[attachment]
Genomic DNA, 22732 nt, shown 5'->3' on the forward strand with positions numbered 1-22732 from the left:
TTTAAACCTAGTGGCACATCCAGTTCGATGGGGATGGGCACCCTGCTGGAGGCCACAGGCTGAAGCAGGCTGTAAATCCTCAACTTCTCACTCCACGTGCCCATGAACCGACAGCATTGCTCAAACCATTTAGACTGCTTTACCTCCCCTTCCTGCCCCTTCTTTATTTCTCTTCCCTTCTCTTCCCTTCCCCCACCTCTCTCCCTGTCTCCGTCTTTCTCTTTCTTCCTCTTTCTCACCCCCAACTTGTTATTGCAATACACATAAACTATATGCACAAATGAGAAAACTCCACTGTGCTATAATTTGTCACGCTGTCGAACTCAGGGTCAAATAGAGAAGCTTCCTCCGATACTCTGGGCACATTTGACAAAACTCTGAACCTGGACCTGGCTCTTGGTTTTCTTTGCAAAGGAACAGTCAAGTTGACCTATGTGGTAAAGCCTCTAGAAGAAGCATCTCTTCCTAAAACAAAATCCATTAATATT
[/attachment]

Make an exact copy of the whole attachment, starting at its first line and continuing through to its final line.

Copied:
Genomic DNA, 22732 nt, shown 5'->3' on the forward strand with positions numbered 1-22732 from the left:
TTTAAACCTAGTGGCACATCCAGTTCGATGGGGATGGGCACCCTGCTGGAGGCCACAGGCTGAAGCAGGCTGTAAATCCTCAACTTCTCACTCCACGTGCCCATGAACCGACAGCATTGCTCAAACCATTTAGACTGCTTTACCTCCCCTTCCTGCCCCTTCTTTATTTCTCTTCCCTTCTCTTCCCTTCCCCCACCTCTCTCCCTGTCTCCGTCTTTCTCTTTCTTCCTCTTTCTCACCCCCAACTTGTTATTGCAATACACATAAACTATATGCACAAATGAGAAAACTCCACTGTGCTATAATTTGTCACGCTGTCGAACTCAGGGTCAAATAGAGAAGCTTCCTCCGATACTCTGGGCACATTTGACAAAACTCTGAACCTGGACCTGGCTCTTGGTTTTCTTTGCAAAGGAACAGTCAAGTTGACCTATGTGGTAAAGCCTCTAGAAGAAGCATCTCTTCCTAAAACAAAATCCATTAATATT